Great Wall of China

Travel Guide Asia China Great Wall of China



The Great Wall of China

The Great Wall of China

© jefranklin

The Great Wall of China (长城 Chángchéng; literally translated to "long city/fortress") was built to protect the northern border of the Chinese Empire from Mongol, Manchu and other tribal invaders. The wall stretches across many provinces: Liaoning, Jilin, Hebei, Beijing, Tianjin, Shanxi, Inner Mongolia, Shaanxi, Ningxia, Gansu, Xinjiang, Shandong, Henan, Hubei, Hunan, Sichuan, Qinghai. At its peak, the wall is estimated to have had one million soldiers guarding it at any point in time, however it fell in to disrepair as the need for it receded although its fame still inspires wonder and awe. When the first Europeans rediscovered China in the early 16th century they heard about the wall even in the south.

The Great Wall is actually a series of walls that where connected by different emperors in different dynasties. As the wall snakes across China from the ocean to Gansu province it changes drastically. Although most people are excited to see the wall once and to get a picture next to it, many people want a greater Great Wall experience. This can range from camping one night in a Ming Dynasty tower, to trekking hundreds of kilometres along its base and top, or stopping off at different locations of the wall across the country as it slowly turns from stone, to brick, to mud to a pile of rubble barely a metre high dissolving into the sandy desert.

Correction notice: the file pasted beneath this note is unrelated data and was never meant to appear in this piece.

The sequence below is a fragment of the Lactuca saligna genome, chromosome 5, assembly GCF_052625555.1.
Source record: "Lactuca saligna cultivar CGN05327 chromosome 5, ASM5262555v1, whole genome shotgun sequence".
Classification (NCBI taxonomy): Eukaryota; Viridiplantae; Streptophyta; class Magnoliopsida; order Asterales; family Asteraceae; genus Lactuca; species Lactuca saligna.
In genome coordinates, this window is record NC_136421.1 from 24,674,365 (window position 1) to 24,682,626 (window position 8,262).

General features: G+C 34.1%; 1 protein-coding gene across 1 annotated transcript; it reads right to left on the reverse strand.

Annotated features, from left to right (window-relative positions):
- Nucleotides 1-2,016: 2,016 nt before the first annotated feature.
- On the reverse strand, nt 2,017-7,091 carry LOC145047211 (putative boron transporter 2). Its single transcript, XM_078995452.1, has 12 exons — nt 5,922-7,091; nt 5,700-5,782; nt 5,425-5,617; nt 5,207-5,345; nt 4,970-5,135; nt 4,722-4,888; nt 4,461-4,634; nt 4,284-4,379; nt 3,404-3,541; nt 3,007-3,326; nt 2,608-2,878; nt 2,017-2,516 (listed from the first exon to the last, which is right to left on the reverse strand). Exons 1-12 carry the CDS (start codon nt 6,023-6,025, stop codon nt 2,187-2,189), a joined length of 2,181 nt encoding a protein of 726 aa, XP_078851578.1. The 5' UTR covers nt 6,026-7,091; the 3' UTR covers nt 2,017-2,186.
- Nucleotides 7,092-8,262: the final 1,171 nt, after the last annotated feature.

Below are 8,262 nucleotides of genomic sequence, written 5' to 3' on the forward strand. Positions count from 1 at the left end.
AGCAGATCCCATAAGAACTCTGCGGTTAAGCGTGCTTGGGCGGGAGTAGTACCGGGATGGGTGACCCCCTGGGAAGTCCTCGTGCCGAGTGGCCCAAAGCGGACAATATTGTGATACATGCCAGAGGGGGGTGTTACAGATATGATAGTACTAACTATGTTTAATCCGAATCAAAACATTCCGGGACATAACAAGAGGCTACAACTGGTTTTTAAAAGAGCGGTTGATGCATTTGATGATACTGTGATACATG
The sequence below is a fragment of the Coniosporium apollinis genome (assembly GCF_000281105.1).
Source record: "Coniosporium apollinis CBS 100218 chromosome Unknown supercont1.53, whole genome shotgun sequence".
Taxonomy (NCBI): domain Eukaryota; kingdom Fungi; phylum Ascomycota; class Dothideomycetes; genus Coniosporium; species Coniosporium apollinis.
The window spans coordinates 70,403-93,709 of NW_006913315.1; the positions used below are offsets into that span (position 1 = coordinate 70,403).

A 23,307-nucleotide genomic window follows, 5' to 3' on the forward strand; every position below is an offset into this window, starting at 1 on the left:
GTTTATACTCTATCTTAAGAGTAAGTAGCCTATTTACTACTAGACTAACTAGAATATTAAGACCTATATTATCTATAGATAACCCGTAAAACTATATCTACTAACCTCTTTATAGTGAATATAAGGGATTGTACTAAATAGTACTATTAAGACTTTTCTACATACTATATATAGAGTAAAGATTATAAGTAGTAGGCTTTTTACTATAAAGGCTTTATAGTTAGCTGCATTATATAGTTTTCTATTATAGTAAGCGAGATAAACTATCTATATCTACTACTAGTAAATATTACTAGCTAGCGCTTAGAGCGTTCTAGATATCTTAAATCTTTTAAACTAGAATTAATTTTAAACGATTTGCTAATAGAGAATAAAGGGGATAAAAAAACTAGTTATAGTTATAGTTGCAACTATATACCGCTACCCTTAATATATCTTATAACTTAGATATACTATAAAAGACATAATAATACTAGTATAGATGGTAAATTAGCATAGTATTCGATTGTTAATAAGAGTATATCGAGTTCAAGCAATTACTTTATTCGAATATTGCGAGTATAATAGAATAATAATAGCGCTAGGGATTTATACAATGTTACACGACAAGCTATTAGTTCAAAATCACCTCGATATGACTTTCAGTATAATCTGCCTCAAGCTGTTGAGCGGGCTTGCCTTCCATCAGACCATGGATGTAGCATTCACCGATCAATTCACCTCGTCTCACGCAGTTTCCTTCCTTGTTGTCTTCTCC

In the last few years the Chinese government have been making repairs to the wall in order to restore some of its grandeur. Nevertheless, many non-restored sections can still be seen just as easily as walking 100 metres from the photo point, which some claim are much more impressive than the restored sections.

Great Wall outside of Yinchuan, Ningxia

Great Wall outside of Yinchuan, Ningxia

© Lavafalls